The Foster Farms Salmonella outbreak sickened 430 people in 23 states and Puerto Rico before ending, according to the Centers for Disease Control and Prevention (CDC). While the outbreak appears to be over, the investigation of the company and the conditions at the associated processing plants continues and the U.S. Department of Agriculture’s Food Safety and Inspection Service (USDA-FSIS) “is prepared to take additional actions or expand the investigation based on any new evidence,” the agency said.
Three of the company’s plants were linked to the outbreak. Foster Farms did not issue a recall for its chicken. On October 7, 2013, FSIS issued a public health alert about the chicken and sent letters to Foster Farms threatening closure of the plants citing conditions including insanitary food contact surfaces, insanitary non-food contact surfaces, poor sanitary dressing practices, fecal material on carcasses and “direct product contamination.”
Three days later, the agency announced that Foster Farms had “submitted and implemented immediate substantive changes to their slaughter and processing” and allowed the plants to remain open. Two days after that, October 12, 2013, a Costco store in South San Francisco recalled almost 40,000 pounds of rotisserie chicken products sold under the Kirkland brand name. The chicken, which had been supplied Foster Farms, had been linked to cases of Salmonella poisoning. The recall was later expanded.
Although Foster Farms has never issued a recall for its chicken, some retailers removed the chicken from their stores. Kroger removed Foster Farms chicken from all the stores that carried it including Fry’s, King Soopers, Ralphs, Fred Meyer, Food 4 Less, QFC, and Smith’s.
On January 8, FSIS closed one of the implicated Foster Farms plants located in Livingston, CA for cockroaches. In a January 7 letter to Foster Farms CEO Ron Foster, the agency said cockroach activity was observed by inspectors on four visits: September 14, November 4, December 28 and January 7. Roaches were not mentioned in the October 7 letters and it is unclear why the closure came after four roach sightings, rather than one or two or three.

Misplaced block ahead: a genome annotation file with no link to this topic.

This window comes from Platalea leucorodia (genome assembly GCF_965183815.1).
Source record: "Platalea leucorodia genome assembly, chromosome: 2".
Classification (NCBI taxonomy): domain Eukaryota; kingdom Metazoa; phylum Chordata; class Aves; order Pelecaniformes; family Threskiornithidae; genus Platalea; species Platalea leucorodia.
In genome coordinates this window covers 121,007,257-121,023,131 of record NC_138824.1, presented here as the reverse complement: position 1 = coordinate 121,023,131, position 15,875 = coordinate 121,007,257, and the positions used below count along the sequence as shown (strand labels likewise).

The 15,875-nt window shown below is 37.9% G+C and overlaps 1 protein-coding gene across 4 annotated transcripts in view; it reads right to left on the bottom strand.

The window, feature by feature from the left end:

On January 10, Foster Farms said the plant had received approval from FSIS to reopen. But on January 12, the company announced a short-term closure of the plant to “further expand its USDA-approved safe manufacturing procedures and monitoring systems.” At this time, the plant is closed.
For this outbreak, which overlapped with another Salmonella outbreak linked to Foster Farms chicken that ended in 2013, onset of illness dates ranged from March 1, 2013 to December 26, 2013. Case patients, about 74 percent of whom lived in California, ranged in age from less than 1 year to 93 years old with a median age of 18 years. About 52 percent of them were male.
The outbreak strains of Salmonella Heidelberg showed resistance to several commonly prescribed antibiotics. Although these antibiotics aren’t typically used to treat Salmonella bloodstream infections, antibiotic resistance can increase the risk of hospitalization, according to the CDC.
About 38 percent of the case patients in this outbreak required hospitalization. At least 13 percent developed blood infections from the Salmonella poisoning. Usually, about 5 percent of people with Salmonella infections develop blood infections, according to the CDC.
Since the last update on December 19, 2013, 14 new cases were reported, Arizona, Idaho and Virginia each reported one case, California reported 11. The totals from all states are as follows: Alaska (1), Arkansas (1), Arizona (19), California (321), Colorado (9), Connecticut (1), Delaware (1), Florida (4), Idaho (5), Illinois (1), Kentucky (1), Louisiana (1), Michigan (3), Missouri (5), North Carolina (1), Nevada (10), New Mexico (2), Oregon (10), Puerto Rico (1), Texas (10), Utah (2), Virginia (4), Washington (16), and Wisconsin (1). These numbers could go up in the next month, as illnesses occurring after December 15, 2013, might not have been reported yet.